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More Than Ever, The Marlies Matter

by Mike Ulmer / Toronto Maple Leafs

If you want to watch the player destined to markedly improve the Maple Leafs, you might consider heading to the Ricoh Coliseum.

That’s because the Leafs are in a unique position in the life of the franchise. The key for getting to the next level, whatever that is, can be found a few kilometres west of Air Canada Centre.

Quick, what commodity did the Leafs’ management team use to retool the roster?


No. I asked what commodity.  The Leafs did indeed trade for Dion Phaneuf, Joffrey Lupul, Phil Kessel, Jake Gardiner and Cody Franson but the players were the cargo.

No one trades those players for what turned out to be a windfall second overall in the Kessel deal, Brett Lebda, Robert Slaney, Francois Beauchemin, ect.

The real commodity brokered was cap space and salary.

From the beginning of this season until the last deal expires in 2013-2014 the Leafs are committed to just over $50 million for Phaneuf, Lupul, Matt Lombardi and Kessel.

Put that in perspective. The league’s six lightest spenders, Ottawa, Dallas, the New York Islanders, Colorado Avalanche, Carolina Hurricanes and Nashville Predators will each spend about that much on their entire roster this season.

With a farm system not yet ready to make a meaningful contribution, GM Brian Burke leveraged the one thing he had: a commitment from ownership to spend to the cap. When teams with a tighter rein on payroll (but not necessarily results, the Stanley Cup winning Bruins sit 12th) needed to move money and were willing to sacrifice talent, they found a willing taker in the Maple Leafs.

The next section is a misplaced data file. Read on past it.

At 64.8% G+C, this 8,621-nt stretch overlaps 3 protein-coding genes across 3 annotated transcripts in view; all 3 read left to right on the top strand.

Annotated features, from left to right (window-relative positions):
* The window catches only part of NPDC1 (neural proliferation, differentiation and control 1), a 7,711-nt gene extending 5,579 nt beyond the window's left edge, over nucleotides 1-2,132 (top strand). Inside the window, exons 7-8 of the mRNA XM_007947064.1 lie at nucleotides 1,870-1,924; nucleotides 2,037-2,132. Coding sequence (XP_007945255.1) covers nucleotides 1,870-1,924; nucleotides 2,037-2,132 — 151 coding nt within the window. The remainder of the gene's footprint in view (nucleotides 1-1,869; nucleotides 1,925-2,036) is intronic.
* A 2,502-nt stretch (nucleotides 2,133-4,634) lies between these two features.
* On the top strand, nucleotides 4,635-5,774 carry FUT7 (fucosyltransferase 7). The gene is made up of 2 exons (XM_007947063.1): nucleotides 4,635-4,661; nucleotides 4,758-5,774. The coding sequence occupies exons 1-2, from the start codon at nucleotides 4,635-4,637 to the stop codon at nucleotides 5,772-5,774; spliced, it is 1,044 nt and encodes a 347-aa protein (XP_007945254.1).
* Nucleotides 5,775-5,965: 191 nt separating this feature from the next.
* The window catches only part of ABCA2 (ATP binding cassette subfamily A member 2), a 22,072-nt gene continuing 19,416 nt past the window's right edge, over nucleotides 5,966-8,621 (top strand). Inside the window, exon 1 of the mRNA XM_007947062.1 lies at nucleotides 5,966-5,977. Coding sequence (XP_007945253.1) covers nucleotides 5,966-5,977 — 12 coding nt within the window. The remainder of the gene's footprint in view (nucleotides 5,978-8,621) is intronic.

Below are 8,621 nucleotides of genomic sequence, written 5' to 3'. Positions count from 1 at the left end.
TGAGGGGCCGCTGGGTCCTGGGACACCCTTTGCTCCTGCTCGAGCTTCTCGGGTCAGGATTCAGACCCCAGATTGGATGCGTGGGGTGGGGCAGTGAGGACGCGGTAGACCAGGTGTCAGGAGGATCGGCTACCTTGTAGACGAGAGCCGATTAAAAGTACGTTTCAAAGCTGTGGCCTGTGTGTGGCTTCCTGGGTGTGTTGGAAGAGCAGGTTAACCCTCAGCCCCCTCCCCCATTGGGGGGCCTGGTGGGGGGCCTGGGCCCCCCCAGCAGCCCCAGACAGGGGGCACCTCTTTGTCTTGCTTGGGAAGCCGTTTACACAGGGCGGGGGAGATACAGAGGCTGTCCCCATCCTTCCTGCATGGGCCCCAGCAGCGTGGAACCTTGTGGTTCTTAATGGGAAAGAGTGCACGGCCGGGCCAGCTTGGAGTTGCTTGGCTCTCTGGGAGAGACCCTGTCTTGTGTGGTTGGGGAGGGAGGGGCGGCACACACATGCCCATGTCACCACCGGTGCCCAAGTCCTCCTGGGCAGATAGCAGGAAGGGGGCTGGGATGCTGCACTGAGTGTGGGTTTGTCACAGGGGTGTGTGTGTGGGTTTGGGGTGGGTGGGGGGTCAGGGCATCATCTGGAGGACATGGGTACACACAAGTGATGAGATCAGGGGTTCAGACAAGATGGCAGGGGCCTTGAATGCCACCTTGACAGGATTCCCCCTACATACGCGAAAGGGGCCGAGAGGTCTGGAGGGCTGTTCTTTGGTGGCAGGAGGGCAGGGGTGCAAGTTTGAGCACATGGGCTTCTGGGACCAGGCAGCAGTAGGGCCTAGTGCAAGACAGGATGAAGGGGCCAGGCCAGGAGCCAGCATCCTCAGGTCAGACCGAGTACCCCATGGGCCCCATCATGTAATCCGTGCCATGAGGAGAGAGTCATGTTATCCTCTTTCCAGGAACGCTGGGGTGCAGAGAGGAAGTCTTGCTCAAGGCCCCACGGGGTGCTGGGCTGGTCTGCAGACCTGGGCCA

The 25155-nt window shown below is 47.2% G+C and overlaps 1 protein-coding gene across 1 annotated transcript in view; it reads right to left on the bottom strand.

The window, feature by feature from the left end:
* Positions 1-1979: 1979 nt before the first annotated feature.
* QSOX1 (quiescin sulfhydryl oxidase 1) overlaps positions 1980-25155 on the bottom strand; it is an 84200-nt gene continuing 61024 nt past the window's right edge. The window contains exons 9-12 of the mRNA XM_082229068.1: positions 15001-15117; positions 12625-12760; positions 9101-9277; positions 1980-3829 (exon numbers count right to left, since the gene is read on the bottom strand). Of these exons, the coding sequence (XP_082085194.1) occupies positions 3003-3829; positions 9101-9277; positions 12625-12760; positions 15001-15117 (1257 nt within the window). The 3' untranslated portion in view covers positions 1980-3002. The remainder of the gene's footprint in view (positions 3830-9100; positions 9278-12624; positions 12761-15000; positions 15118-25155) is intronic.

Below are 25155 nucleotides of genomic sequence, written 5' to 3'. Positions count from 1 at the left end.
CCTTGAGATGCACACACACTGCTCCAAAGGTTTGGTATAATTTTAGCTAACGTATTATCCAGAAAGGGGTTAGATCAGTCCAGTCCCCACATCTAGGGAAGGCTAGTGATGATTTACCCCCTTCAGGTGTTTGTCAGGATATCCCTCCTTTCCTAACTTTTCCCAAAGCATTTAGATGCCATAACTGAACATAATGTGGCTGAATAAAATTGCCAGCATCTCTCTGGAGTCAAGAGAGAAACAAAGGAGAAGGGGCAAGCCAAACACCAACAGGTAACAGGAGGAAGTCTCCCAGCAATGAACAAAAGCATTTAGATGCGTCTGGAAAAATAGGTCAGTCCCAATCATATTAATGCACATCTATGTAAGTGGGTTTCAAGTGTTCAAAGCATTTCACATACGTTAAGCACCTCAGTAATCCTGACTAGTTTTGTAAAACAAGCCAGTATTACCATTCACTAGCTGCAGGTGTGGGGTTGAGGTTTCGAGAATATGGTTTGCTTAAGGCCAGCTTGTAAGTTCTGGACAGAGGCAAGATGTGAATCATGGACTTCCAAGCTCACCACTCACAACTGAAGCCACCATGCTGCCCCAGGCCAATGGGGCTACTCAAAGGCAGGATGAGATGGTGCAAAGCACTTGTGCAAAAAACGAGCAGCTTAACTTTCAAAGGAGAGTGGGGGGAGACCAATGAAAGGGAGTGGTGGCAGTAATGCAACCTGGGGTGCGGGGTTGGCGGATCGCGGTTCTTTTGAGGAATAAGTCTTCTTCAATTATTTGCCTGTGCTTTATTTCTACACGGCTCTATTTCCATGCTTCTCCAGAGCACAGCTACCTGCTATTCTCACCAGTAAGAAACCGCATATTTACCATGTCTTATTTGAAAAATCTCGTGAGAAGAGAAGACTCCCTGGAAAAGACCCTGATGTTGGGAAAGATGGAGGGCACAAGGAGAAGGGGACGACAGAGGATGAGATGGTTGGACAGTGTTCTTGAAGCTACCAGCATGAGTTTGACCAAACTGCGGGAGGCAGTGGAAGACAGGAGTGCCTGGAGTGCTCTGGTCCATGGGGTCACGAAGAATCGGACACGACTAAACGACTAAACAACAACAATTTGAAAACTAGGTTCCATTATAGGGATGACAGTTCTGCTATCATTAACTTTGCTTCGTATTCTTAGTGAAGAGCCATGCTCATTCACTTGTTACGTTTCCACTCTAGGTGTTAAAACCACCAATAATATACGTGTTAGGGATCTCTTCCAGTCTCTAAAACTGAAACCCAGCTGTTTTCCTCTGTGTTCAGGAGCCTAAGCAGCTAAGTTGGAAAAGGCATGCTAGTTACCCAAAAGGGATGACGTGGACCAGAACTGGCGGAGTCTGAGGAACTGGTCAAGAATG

But that ship has sailed. About $400,000 under the limit (thank-you CapGeek), Burke's cap-space has been spent.

Now the Leafs are dealing in a different commodity.


You win when you maximize the number of compatible players in the peak years of their productivity. Excellent players who have fallen out of step with the demographic of their teams are often dealt for talent intertwined with time: players whose total value should mature along with the rest of the core.

For what it’s worth, Bobby Ryan, Eric Staal and Zach Parise have seen their names bandied about as first-rate talents who could be in play. That’s because Carolina and New Jersey are years away from their best before dates or because looming contract obligations (consider the Ducks with Ryan Getzlaf and Corey Perry coming due) oblige a team to go cheaper.

To get a premier forward, the Leafs would need to trade either a top six forward or a top four defenceman. Now add a premier prospect and a young player who is a little further from maturity.

And that’s why this era is so fascinating. The Maple Leafs have surplus on the blueline and in goal. More importantly, they have the essential element…first-rate prospects playing in the American League.

The Marlies are 15-7-3. They are tied for fourth in the 30-team AHL with a greenish roster. 
Nazem Kadri, Joe Colborne and Jesse Blacker are 21. Korbinian Holzer is 23. Ben Scrivens is 25. All but Blacker has played in the NHL and he is regarded as an excellent prospect.

Colborne and Kadri have already taken home AHL player of the month honours. Kadri is building his game and has collected 22 points in 19 games.  Both players are nicely groomed and NHL-ready. So is Aulie who looked ready in a recent injury callup. Holzer would max out as a complimentary player who could solidify a pairing in which he is teamed with an offensively-oriented partner.

For the first time in memory, the Leafs have the raw material they need to land a pivotal player, not by taking on salary, but by dealing young players who will mature along with their trading partners.

Need a big, playmaking centre with good vision and a nice reach?   Colborne is your man. How about a forward with top-drawer skating and playmaking abilities? Then you want Kadri. Got a hankering for a young forward who plays a strong overall game and is near impossible to knock off his skates?  Consider soon to be Marlie, Matt Frattin.

All are young, talented and compared to the player coming back to Toronto, economical.
The cap space the Leafs dealt earlier will be in short supply so any deal would involve some remarkable financial juggling.

Naturally enough, the Leafs reserve the right to stay the course and wait for their young players to directly contribute to the big club.

But the newfound success of the organization’s top prospects means now more than ever the Marlies matter.

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